Students Hit the Road, Leave Amtrak Behind

New York City and public transportation- two things that go hand in hand and help to define the other.

New York City’s public transportation system and its accessibility to interstate transportation methods, such as Amtrak, Greyhound or Megabus, is also something that allows St. John’s students to travel home easily and affordably on weekends and holidays. However, how easy and affordable are these methods of transportation our students are using? Most of all, are they as reliable as they appear to be?

Many St. John’s students residing in Pennsylvania, New Jersey, Maryland, D.C and Mass. take Amtrak train to their respective homes rather than
gambling with some of the many buses that leave out of Penn Station or China Town; comfort and timing as the two main reasons. However, a lack of consistency with Amtrak trains and with prices that sometimes triple and quadruple the cost of a bus ticket are causing many travelers to hit the road, by bus.

“I started off using Amtrak and liked the luxury and comfort of it. Then I started feeling guilty about spending, at the very least, $70-plus on round-trip tickets from Philadelphia to New York,” Sophomore Dean Jauregui commented. “Once I started looking into Megabus, I never went back. It’s not as roomy, and you tack on an extra hour to your trip, but I’d like to think the savings are worth it.”

When asked what type of reimbursements are made for extensive delays, Cliff Cole, manager of Media Relations in New York, said that it didn’t necessarily have to do with how long the delay was or how much money was spent on the ticket. Amtrak’s way of accommodating delays is handled by providing customers with vouchers for future tickets that do not reflect a percentage of the ticket cost.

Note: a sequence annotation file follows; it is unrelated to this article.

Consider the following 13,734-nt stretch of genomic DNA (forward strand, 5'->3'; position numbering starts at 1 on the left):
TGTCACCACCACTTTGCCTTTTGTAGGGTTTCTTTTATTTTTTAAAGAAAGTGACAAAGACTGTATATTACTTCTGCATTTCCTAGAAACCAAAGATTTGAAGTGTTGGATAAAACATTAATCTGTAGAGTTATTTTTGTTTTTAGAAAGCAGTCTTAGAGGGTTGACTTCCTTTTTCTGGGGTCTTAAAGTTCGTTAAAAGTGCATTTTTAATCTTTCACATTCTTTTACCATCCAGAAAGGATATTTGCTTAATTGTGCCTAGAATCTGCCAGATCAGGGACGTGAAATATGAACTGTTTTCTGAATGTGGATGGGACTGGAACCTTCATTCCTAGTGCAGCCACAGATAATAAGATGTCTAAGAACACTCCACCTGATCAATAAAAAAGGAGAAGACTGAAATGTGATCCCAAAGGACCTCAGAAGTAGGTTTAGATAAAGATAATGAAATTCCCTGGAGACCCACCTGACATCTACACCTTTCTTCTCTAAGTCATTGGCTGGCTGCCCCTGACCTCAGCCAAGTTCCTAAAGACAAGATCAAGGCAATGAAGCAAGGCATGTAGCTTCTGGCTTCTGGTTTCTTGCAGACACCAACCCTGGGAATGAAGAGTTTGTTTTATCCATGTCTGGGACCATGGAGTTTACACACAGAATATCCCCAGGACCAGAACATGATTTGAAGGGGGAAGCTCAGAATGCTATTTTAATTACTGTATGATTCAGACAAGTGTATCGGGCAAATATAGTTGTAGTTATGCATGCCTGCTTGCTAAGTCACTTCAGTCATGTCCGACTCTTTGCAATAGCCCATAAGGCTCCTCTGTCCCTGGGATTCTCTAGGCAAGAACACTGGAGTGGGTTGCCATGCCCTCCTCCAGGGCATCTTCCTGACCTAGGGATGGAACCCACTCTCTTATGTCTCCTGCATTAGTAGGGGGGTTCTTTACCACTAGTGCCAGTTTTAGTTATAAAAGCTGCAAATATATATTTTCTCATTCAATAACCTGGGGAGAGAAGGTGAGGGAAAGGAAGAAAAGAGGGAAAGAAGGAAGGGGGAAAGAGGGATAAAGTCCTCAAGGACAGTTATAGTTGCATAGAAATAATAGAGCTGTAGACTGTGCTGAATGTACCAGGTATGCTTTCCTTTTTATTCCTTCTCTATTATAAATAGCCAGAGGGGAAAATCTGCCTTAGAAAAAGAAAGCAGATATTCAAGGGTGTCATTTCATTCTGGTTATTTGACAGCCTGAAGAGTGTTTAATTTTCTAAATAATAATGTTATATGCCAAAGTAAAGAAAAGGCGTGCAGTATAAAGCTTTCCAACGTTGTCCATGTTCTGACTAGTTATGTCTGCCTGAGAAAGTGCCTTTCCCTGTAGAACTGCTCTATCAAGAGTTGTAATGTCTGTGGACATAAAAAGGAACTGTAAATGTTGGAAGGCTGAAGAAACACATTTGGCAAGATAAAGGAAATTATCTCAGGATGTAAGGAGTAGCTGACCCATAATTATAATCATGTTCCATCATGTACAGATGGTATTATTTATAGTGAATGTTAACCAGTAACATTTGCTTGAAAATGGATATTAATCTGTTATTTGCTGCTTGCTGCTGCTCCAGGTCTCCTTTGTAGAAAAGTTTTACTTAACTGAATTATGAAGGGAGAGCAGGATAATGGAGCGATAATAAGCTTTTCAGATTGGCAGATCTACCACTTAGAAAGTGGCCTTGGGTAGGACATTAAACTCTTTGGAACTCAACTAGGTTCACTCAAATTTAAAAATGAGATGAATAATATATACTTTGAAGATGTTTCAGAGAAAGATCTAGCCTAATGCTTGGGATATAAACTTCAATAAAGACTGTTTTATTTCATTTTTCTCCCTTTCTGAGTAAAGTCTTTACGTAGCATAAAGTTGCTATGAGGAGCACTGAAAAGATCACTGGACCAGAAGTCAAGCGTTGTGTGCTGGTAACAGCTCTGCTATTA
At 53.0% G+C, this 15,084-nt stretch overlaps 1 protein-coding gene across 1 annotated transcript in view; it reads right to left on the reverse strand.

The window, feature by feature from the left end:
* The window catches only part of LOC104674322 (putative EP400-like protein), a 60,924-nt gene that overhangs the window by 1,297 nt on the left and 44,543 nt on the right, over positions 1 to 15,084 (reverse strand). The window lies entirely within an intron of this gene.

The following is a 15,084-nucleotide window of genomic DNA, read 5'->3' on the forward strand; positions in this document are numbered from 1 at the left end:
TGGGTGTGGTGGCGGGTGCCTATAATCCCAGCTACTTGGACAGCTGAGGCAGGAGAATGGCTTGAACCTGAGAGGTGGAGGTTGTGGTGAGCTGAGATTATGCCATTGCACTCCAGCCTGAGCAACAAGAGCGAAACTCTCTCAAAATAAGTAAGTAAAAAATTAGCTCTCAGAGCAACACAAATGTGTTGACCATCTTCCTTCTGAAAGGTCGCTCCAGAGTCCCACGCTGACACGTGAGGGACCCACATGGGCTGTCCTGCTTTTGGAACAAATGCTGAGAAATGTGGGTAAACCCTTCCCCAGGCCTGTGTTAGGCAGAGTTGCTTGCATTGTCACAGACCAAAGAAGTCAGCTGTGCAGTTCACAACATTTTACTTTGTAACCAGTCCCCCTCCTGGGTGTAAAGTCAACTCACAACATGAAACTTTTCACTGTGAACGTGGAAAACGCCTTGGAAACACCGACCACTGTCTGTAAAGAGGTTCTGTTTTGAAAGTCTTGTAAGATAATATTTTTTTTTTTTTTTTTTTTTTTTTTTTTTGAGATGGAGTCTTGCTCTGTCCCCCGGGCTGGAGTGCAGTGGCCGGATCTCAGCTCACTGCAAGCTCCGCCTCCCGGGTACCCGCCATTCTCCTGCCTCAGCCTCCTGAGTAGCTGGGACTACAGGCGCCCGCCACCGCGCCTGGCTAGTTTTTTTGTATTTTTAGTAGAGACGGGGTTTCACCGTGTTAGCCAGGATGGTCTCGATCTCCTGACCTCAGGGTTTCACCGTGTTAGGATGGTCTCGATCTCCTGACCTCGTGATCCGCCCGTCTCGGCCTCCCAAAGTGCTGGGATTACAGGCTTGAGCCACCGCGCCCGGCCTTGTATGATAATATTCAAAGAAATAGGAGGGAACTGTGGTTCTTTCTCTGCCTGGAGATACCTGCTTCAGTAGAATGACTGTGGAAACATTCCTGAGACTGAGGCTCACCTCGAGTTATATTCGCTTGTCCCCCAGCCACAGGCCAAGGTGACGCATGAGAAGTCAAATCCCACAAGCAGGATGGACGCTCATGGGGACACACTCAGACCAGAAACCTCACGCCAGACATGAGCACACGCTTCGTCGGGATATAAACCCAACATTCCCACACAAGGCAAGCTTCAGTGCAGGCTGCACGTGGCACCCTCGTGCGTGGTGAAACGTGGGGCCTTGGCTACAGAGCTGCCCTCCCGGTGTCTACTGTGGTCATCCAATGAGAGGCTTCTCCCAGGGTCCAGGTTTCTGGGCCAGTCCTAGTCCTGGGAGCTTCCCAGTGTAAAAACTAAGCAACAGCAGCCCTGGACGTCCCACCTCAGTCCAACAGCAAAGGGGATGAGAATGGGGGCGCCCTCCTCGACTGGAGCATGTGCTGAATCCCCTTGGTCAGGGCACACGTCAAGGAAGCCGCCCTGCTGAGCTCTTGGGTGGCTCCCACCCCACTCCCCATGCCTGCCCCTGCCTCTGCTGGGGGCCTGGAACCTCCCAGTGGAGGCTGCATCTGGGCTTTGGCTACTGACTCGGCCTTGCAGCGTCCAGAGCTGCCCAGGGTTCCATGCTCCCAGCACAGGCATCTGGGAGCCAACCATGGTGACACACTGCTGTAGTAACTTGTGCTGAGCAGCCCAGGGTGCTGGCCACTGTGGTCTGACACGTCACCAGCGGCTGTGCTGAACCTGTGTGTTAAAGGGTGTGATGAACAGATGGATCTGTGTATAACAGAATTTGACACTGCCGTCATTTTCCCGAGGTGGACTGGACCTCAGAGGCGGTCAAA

“The NEC is the nation’s most congested rail corridor, and one of the highest volume corridors in the world, serving Amtrak’s 13 million annual passengers as well as roughly 250 million annual commuter rail passengers and approximately 50 freight trains per day. On-time performance has been affected by a lack of capacity along many stretches, especially where its operations overlap with regional commuter traffic.

In the New York metropolitan region, some areas are operating at 100 percent capacity, resulting in significant delays from even minor operating disturbances. The corridor includes a mixture of aging infrastructure, much of it built 80 to 150 years ago, that will require extensive repair to just keep it running safely and efficiently.”
In the span of 20 years, there is a projected $52 billion cost to reconfigure the infrastructure in Amtrak’s most heavily traveled corridor in the country. Many students have felt and suffered from long delays and feel that Amtrak is a waste of time and money.

Junior Robert Walsh said, “The whole point of Amtrak is to be more convenient than a bus, or even a
plane. However, when traveling home from Boston on the Amtrak, I have been delayed almost eight hours. I could have flown to Europe in that time.”